A federal court in New York granted a stay against President Donald Trump’s executive order halting entry of immigrants from seven predominantly Muslim countries, the American Civil Liberties Union confirmed Saturday night.
The stay, issued by federal Judge Ann Donnelly in Brooklyn late Saturday, prevents the government from deporting immigrants who are currently being detained at U.S. airports. The ACLU estimated there were 100 to 200 people detained at airports across the country on Saturday, blocked from entering the country by the executive order.
The ACLU filed a complaint on behalf of two Iraqi citizens, Hameed Khalid Darweesh and Haider Sameer Abdulkhaleq Alshawi, who both were issued U.S. visas prior to Friday’s executive order and were held at the John F. Kennedy International Airport upon arrival to the U.S.
Darweesh worked in Iraq as an interpreter, engineer and contractor for the U.S. government between 2003 and 2013. He was released from the airport on Saturday afternoon. Alshawi was still being held there when the stay was granted. His wife and children are living in Houston, Texas, according to the complaint.
“Clearly the judge understood the possibility for irreparable harm to hundreds of immigrants and lawful visitors to this country. Our courts today worked as they should as bulwarks against government abuse or unconstitutional policies and orders,” ACLU executive director Anthony D. Romero said in a statement. “On week one, Donald Trump suffered his first loss in court.”
Hundreds of people congregated next to the federal courthouse in Brooklyn, as they awaited Judge Donnelly’s ruling on the stay. Loud cheers erupted as the court’s decision was announced.
— Umar Hassan (@SozoWP) January 29, 2017
The ruling followed a protest Saturday afternoon at JFK where hundreds of people crowded outside the airport to demonstrate, a crowd that grew throughout the afternoon.
Murad Awawdeh, director of political engagement for the advocacy group New York Immigration Coalition, told the NewsHour that he decided to issue a call-out on social media for protesters to meet at JFK’s Terminal 4 after the news first broke Friday night that at least two individuals were being held there.
By Saturday morning, reports said that 12 people were being held at JFK by federal authorities, though Awawdeh remained optimistic.
“Apparently it’s working because one person was already released,” Awawdeh said of the demonstration early Saturday afternoon, also noting that he was receiving updates from attorneys who were working to release the rest of the detainees. “When all the people get out we’ll leave.”
Protests against Trump’s executive order broke out on Saturday at airports across the country, including in Chicago, San Francisco, Dallas-Forth Worth and elsewhere.
The executive order, signed on Friday afternoon, banned all refugees and visa holders from seven countries from entering the U.S for 90 days and suspended the U.S. Refugee Admissions Program for 120 days. The order affects citizens of Iran, Iraq, Syria, Libya, Somalia, Sudan and Yemen. Syrian refugees, who have fled the war-torn country by the millions after a nearly six-year civil war, were banned for an indeterminate amount of time.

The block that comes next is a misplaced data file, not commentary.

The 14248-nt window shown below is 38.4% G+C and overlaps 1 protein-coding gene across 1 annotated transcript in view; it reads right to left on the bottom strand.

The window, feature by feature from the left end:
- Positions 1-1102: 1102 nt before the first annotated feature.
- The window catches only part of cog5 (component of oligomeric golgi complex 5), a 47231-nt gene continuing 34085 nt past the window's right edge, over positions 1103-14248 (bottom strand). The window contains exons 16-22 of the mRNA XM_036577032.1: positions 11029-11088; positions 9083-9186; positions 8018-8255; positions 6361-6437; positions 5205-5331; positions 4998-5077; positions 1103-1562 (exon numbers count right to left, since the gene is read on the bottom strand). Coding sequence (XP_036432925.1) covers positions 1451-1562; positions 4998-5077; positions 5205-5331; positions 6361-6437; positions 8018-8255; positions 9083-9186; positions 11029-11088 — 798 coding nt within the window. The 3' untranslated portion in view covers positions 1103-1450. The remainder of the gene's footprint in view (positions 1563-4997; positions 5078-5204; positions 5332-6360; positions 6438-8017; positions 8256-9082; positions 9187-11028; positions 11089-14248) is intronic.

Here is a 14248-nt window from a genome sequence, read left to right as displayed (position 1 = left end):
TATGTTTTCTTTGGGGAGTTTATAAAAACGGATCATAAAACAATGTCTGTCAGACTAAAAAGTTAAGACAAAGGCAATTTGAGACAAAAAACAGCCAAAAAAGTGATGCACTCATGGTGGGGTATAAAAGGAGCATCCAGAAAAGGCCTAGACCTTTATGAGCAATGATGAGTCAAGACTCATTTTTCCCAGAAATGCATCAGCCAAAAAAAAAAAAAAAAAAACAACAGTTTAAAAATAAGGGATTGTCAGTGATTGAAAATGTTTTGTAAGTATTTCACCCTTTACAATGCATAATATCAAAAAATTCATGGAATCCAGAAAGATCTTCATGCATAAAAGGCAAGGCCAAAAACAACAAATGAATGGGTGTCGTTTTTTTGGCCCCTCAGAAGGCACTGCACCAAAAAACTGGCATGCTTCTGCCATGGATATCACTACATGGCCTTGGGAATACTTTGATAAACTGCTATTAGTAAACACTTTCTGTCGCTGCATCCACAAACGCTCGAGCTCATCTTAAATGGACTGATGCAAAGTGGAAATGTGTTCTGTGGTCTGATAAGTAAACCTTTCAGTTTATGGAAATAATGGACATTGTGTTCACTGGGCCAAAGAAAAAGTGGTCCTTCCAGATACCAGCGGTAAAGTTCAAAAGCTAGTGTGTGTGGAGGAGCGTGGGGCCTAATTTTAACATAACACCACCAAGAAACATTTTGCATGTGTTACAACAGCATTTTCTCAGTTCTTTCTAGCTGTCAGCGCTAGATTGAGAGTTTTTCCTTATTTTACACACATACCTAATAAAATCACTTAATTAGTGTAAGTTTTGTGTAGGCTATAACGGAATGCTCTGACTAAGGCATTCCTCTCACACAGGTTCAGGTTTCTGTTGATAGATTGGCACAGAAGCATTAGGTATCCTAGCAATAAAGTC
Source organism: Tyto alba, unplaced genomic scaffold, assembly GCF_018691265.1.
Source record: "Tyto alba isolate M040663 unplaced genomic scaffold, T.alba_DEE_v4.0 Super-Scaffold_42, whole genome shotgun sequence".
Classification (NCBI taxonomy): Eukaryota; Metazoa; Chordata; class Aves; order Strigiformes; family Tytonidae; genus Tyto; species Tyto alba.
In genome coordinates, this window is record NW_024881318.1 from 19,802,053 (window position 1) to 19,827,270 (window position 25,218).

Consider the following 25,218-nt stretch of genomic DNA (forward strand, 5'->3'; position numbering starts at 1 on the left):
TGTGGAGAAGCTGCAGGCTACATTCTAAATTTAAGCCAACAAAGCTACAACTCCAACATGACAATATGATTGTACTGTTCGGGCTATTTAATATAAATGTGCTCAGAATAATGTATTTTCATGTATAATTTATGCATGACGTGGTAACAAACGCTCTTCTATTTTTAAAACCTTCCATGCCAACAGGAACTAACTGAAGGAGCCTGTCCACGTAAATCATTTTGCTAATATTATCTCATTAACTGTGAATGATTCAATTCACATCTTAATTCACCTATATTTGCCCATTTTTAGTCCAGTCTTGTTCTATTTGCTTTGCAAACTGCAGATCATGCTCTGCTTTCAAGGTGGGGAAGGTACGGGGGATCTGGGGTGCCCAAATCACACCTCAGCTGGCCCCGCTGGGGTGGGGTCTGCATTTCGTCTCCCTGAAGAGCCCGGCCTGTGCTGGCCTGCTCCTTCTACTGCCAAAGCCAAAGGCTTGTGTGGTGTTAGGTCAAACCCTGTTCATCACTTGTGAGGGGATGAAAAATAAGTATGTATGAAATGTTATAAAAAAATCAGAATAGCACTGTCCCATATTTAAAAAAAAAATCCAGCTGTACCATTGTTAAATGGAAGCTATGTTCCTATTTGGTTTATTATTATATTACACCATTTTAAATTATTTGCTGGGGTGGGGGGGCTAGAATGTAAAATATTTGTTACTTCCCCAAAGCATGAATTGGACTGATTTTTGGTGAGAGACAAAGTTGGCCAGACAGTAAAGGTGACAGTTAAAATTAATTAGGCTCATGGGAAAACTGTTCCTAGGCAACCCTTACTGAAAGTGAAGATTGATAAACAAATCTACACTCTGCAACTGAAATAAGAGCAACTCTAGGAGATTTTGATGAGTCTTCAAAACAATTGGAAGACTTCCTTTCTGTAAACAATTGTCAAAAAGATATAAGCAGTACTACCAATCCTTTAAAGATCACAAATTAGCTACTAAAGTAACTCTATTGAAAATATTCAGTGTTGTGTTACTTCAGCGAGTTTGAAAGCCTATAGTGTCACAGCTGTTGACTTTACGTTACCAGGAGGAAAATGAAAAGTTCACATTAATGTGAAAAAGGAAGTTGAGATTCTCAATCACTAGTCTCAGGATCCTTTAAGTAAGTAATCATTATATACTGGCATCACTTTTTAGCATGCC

The demonstrators held signs and chanted slogans throughout the day. One of the protesters, Thomas Beard, 32, a curator living in New York City, said it was “the Muslim ban” that drew him out in frigid temperatures to demonstrate.
“It’s completely unconscionable and I wanted to add my voice to the dissent,” he said of the president’s executive order, also noting he attended inauguration protests and the Women’s March last week in Washington, D.C.
Amir Bar-Lav, a 44-year-old documentary filmmaker, was attending the demonstration with his wife and three children.
“Anyone who believes in the Constitution should be here,” he said. “I am the son of an immigrant. My kids are the great-grand children of refugees.”
Estelle Davis, 39, of New York City, said she decided to attend the demonstration because she believes in the ideals of the U.S. Constitution and was upset that some of the individuals who may be banned from entry into the U.S. had helped the U.S. military during the war in Iraq.
“The first law in the U.S. is you cannot discriminate against religion,” she said. “I believe in this country, I believe in the ideals that this country stands for.”
Emily Gadd, 45, who works in Manhattan, said the decision to ban immigrants and refugees from certain countries following a week of contentious decisions by Trump “has reached a level of absurdity.”
“We cannot shut our doors,” she said. “All of our elected officials know this is illegal. This is the essence of our country.”
Zak Foster, 36, a public school teacher in Brooklyn, said the parents of some of the students he teaches entered the country illegally and might be threatened by some of the policies Trump has proposed.
“What brought me here today is thinking about my students,” he said. “Some who are undocumented.”